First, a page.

The banged-up Washington Nationals were four outs away Wednesday afternoon from losing a three-game series to the New York Mets and watching their grip on the National League East lead slip to a single game. Steady third baseman Yunel Escobar had joined their long list of injured. Starter Jordan Zimmermann had a solid outing, but the offensively challenged New York Mets had done enough to take a lead. The Nationals had 17 base runners but only one run.
An unsettling feeling was building when Michael A. Taylor stepped to the plate with two outs in the eighth inning. Ian Desmond stood at third base and Matt den Dekker at second after advancing on a wild pitch. But then Taylor smacked a 96-mph fastball from Mets reliever Bobby Parnell into left field to tie the game, and Danny Espinosa followed with a double down the left field line to give the Nationals a 4-3 lead they would hold on to and a brighter turn in their narrative.
Nationals Park erupted with life. Desmond waved his towel from the dugout railing while his teammates threw their fists in the air, the concerns about their many injuries and tight division race pushed aside again.
“I can only control my at-bats,” Taylor said. “I just try to go up there to do whatever I can to help the team.”
Three days ago, the Nationals had a two-game lead in their division and were presented a challenge: a visit from their next-closest NL East opponent and their best three starters. After a split of the first two games, Wednesday’s eighth-inning comeback left the Nationals three games up in the division.
“We weren’t sitting around thinking, ‘Oh no, here we go,’ ” said Nationals closer Drew Storen, who notched his 29th save of the season by striking out the side in the ninth. “We just went out and grinded and really played our game. It didn’t have to be pretty. That’s big for us. If we can pull two out of the series against those starters, it says a lot about our team.”
Said Zimmermann: “That was huge. Big for us. Lose two to these guys, and it’s a little different clubhouse right now.”
As has often been the case this season, injury concerns accompanied the result. In the second inning, Escobar pulled himself out of the game after hurting his left hand or wrist while fouling off a curveball from Mets starter Noah Syndergaard. Initial X-rays were negative, but Escobar was sent for further tests. He was replaced at third by Espinosa, who has played five positions this season.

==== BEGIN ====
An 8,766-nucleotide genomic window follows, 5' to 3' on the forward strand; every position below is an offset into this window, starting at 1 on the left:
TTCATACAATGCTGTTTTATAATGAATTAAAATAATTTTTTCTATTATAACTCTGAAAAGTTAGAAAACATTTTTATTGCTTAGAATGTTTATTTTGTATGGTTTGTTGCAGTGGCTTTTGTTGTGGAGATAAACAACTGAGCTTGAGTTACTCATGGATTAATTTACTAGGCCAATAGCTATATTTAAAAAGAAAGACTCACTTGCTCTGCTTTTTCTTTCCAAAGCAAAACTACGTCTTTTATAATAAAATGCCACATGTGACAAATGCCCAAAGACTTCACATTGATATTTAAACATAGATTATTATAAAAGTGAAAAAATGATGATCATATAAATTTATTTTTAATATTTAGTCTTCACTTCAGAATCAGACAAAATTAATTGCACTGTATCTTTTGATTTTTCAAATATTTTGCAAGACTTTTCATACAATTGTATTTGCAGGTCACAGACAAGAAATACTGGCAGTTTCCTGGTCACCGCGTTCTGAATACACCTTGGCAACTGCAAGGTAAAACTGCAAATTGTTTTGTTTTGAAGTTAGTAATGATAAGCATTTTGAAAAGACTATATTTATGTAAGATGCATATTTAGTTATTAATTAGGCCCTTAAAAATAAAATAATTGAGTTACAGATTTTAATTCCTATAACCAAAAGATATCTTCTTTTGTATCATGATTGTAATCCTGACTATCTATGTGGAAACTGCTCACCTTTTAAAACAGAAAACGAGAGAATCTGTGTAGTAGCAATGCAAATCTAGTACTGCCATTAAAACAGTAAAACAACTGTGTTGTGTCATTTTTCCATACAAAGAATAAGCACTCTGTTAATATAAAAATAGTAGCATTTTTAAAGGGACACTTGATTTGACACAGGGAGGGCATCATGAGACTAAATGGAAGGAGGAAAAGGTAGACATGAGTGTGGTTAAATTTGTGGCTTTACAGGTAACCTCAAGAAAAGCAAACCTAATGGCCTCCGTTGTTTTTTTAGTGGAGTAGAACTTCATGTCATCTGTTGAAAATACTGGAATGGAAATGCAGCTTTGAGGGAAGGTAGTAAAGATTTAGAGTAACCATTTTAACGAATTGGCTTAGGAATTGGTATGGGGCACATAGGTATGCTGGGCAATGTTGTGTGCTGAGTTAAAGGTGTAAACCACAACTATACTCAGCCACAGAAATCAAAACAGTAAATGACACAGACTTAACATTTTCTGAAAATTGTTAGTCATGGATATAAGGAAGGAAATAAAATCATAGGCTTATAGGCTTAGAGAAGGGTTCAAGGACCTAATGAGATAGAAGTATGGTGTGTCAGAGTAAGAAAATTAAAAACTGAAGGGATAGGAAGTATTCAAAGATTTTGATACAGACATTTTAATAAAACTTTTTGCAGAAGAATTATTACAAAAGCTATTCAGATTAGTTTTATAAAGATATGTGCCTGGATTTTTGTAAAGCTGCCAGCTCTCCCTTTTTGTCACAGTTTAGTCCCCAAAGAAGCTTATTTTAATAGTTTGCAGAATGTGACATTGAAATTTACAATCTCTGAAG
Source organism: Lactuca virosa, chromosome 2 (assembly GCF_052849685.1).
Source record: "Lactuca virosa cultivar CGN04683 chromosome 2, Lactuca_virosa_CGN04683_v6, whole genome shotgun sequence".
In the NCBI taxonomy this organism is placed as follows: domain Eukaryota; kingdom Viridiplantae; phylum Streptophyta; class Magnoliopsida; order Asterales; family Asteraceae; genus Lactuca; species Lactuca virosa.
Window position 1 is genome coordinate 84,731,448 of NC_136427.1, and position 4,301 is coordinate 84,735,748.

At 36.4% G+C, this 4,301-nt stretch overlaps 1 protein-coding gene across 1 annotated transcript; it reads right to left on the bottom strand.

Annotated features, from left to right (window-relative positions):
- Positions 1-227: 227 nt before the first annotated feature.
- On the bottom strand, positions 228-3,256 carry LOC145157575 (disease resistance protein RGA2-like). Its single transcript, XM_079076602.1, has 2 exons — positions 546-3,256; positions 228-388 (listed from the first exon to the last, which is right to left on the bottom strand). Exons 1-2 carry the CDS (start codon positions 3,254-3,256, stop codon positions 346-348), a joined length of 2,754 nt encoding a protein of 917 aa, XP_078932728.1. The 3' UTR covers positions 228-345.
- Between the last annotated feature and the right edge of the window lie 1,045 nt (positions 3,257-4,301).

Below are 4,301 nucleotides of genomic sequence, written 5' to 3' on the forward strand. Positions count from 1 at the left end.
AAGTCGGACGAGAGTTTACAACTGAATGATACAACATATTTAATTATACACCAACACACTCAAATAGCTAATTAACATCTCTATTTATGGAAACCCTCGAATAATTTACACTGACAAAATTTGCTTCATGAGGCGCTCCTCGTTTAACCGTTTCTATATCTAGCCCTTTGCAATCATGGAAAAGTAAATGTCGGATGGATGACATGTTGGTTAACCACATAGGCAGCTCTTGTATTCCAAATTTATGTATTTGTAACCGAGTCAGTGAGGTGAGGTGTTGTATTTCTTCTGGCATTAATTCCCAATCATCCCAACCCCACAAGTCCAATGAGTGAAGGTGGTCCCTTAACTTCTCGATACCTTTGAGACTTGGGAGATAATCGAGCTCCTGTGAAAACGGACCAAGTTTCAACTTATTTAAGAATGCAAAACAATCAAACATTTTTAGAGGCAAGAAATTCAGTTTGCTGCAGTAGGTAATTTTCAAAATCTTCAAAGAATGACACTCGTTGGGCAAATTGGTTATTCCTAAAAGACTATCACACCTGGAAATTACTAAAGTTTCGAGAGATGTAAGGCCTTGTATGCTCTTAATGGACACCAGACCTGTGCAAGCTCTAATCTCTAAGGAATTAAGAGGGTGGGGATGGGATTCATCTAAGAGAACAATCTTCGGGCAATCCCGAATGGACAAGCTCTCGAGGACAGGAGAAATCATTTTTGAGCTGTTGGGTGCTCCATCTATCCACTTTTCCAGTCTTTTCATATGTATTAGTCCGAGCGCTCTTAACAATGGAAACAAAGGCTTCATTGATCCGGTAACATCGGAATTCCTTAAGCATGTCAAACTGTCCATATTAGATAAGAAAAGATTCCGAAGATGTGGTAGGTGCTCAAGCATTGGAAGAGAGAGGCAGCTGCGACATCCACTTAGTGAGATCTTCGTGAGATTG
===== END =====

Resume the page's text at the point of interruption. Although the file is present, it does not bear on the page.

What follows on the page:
Entering Wednesday’s game, Zimmermann had a 2.91 ERA in 21 career starts against the Mets. And through three innings, he needed just 33 pitches.
But in the fourth, he gave up singles to Ruben Tejada and Daniel Murphy, and with two outs, .164-hitting Kirk Nieuwenhuis doubled to left field, driving in two. The Mets took a 3-0 lead when the next batter, Kevin Plawecki, poked a low slider into left field.
“Jordan did a good job of keeping us in the game,” den Dekker said.
“It could have gotten out of control there. Instead, he went seven strong and kept us in the game. That was huge for us.”
The Nationals scored in the fourth on Taylor’s RBI single but struggled to push runs across against Syndergaard, who walked five batters and twice loaded the bases but surrendered just the one run in five innings.
Desmond and den Dekker sparked the Nationals’ eighth-inning rally. With one out, Desmond drew his second walk of the game and den Dekker singled to center field. Pinch hitter Tyler Moore lined out hard to left field, and Parnell bounced a wild pitch that allowed the tying run to move to second base. Mets Manager Terry Collins stuck with his setup man instead of all-star closer Jeurys Familia.
“I should’ve had Jeurys ready,” Collins said. “That’s on me.”
Then came Taylor’s game-changing hit and Espinosa’s winning double. While Taylor’s defense has been stellar, the rookie’s hitting has been inconsistent. He was zero for his previous 23 entering Wednesday’s game yet he has still managed to be productive in big spots, hitting a team-best .389 with runners in scoring position.
“Just try to step out of the box and take my time a little more than I probably would normally,” he said.
Two pitches later, Espinosa delivered the final blow in a three-run comeback that kept the Nationals afloat.
“We trust everybody that’s on this team,” he said. “I don’t think there’s any panic there. Anyone on this team can get the job done. I think we’re all right and just moved to the next guy and keep on grinding.”